Please do your part and help protect our water resources.


IN PERSON City Hall is open 8:00 a.m. – 5:00 p.m. Monday-Friday PUBLIC MEETINGS City Commission and Utility Committee meetings occur the first and third Monday of every month. The public is invited to attend or watch live on Channel 615 (Brighthouse) or Channel 43 (Verizon FiOS) CITY COMMISSION 9:00 a.m. UTILITY COMMITTEE 1:00 p.m. IMPORTANT NUMBERS City Hall 863.834.6000 Lakeland Electric Customer Service 863.834.9535 Power or Water Outages 863.834.4248 Stormwater Hotline 863.834.3300 PAYING YOUR UTILITY BILL ONLINE BY PHONE 863-834-9535 IN PERSON Lakeland Electric has partnered with over 50 local businesses including area AMSCOT offices to accept your utility payment.

2011 ANNUAL DRINKING WATER QUALITY REPORT THE QUALITY OF DRINKING WATER TO OUR CUSTOMERS The City of Lakeland, Department of Water Utilities serves 53,108 metered accounts with a population of 163,872 people. In 2011, we distributed over 7.9 billion gallons of water to our customers. WATER SOURCE Nineteen wells (13 wells at the T.B. Williams WTP and 6 wells at the C.W. Combee WTP) drilled 750 feet into the Floridan aquifer, cased and grouted 200 feet below the surface provide raw water to the City’s two lime softening plants. Utilizing a variety of treatment processes the operators control the blending of raw water with softened water to produce water with stability slightly on the scale forming side (utilizing Langlier’s Saturation Index as the primary parameter). After blending the water, it is then filtered utilizing dual media filters consisting of anthracite and sand. The finished water is then delivered to the transmission/distribution system using high service pumps to maintain system pressure. Chemical addition includes calcium hydroxide (lime) and anionic polymer in the lime softening process, starch for sludge conditioning, fluoride for dental health, phosphate for calcium chelation prior to filtration and chlorination to 1.7 ppm free chlorine residual for disinfection. SOURCE WATER ASSESSMENT AND PROTECTION PROGRAM Size of Assessment Area: For this community system, a 5-year ground water travel time around each well was used to define the assessment area. The 5-year ground water travel time is defined by the area from which water

DEAR CITY OF LAKELAND CUSTOMER: The Safe Drinking Water Act (SDWA) requires that utilities issue an annual “Consumer Confidence” report to customers in addition to other notices that may be required by law. This report details where our water comes from, what it contains, and the risks our water testing and treatment are designed to prevent. The City of Lakeland is committed to providing you with the safest and most reliable water supply. Informed consumers are our best allies in maintaining safe drinking water. We are proud to report that the water provided by The City of Lakeland meets or exceeds established water-quality standards.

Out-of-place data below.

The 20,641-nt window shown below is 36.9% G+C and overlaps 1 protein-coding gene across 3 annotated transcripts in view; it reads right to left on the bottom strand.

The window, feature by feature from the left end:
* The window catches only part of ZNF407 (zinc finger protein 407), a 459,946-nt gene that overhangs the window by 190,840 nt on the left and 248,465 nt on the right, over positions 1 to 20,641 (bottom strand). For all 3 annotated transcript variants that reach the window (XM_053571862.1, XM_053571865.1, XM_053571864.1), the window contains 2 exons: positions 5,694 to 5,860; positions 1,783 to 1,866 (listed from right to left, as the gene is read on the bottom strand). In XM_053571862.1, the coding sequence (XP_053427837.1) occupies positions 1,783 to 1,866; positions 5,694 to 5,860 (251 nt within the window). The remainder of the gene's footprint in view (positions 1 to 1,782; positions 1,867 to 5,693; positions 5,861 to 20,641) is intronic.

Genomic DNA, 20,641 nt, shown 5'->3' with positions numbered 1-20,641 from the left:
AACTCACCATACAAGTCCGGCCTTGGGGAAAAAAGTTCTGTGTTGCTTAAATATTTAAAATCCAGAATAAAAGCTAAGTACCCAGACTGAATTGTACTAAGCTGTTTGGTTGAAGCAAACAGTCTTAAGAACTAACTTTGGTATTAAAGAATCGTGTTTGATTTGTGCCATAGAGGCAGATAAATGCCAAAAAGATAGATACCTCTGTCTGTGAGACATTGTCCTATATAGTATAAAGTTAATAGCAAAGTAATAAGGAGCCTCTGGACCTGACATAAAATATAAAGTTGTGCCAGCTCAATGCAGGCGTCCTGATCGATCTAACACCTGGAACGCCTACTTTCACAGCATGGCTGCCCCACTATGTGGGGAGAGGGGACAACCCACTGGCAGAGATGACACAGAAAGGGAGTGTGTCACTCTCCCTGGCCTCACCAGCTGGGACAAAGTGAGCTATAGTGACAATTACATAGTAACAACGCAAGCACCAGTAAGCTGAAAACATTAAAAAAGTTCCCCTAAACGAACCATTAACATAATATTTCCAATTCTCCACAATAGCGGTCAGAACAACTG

NATIONAL PRIMARY DRINKING WATER REGULATION COMPLIANCE For more information, or to request a copy of this report, call the City of Lakeland at (863) 834-6802. The water plant operator on duty will be glad to answer any questions. Water Quality Data for your community water system is available at http://www. will drain to a well pumping at the average daily permitted rate for a five year period of time. Number of Wells: 19 The Department of Environmental Protection has performed a Source Water Assessment on the T.B. Williams and C.W. Combee Treatment Plants in 2011. The assessments were conducted to provide information about any potential sources of contamination in the vicinity of our wells. There are 15 potential sources of contamination identified for this system, all with a moderate range susceptibility level. The assessment results are available on the FDEP Source Water Assessment and Protection Program website at AN EXPLANATION OF THE WATER QUALITY DATA TABLE The table shows the results of our monitoring for the period of January 1 to December 31, 2011 and includes test results in earlier years for contaminants sampled less than once a year. For contaminants not required to be tested in 2011, test results are for the most recent testing done in accordance with the regulations. The table on the right contains the name of each substance, the highest level allowed by regulation (MCL), the ideal goals for public health (MCLG), the amount detected, the usual sources of such contamination, footnotes explaining our findings, and a key, referencing units of measurement. Definitions of MCL, MCLG, MRDL and MRDLG are important. MAXIMUM CONTAMINANT LEVEL OR MCL The highest level of a contaminant that is allowed in drinking water. MCLs are set as close to the MCLGs as feasible using the best available treatment technology. MAXIMUM CONTAMINANT LEVEL GOAL OR MCLG The level of a contaminant in drinking water below which there is no known or expected risk to health. MCLGs allow for a margin of safety. MAXIMUM RESIDUAL DISINFECTANT LEVEL OR MRDL: The highest level of a disinfectant allowed in drinking water. MAXIMUM RESIDUAL DISINFECTANT LEVEL GOAL OR MRDLG: The level of a drinking water disinfectant below which there is no known or expected risk to health.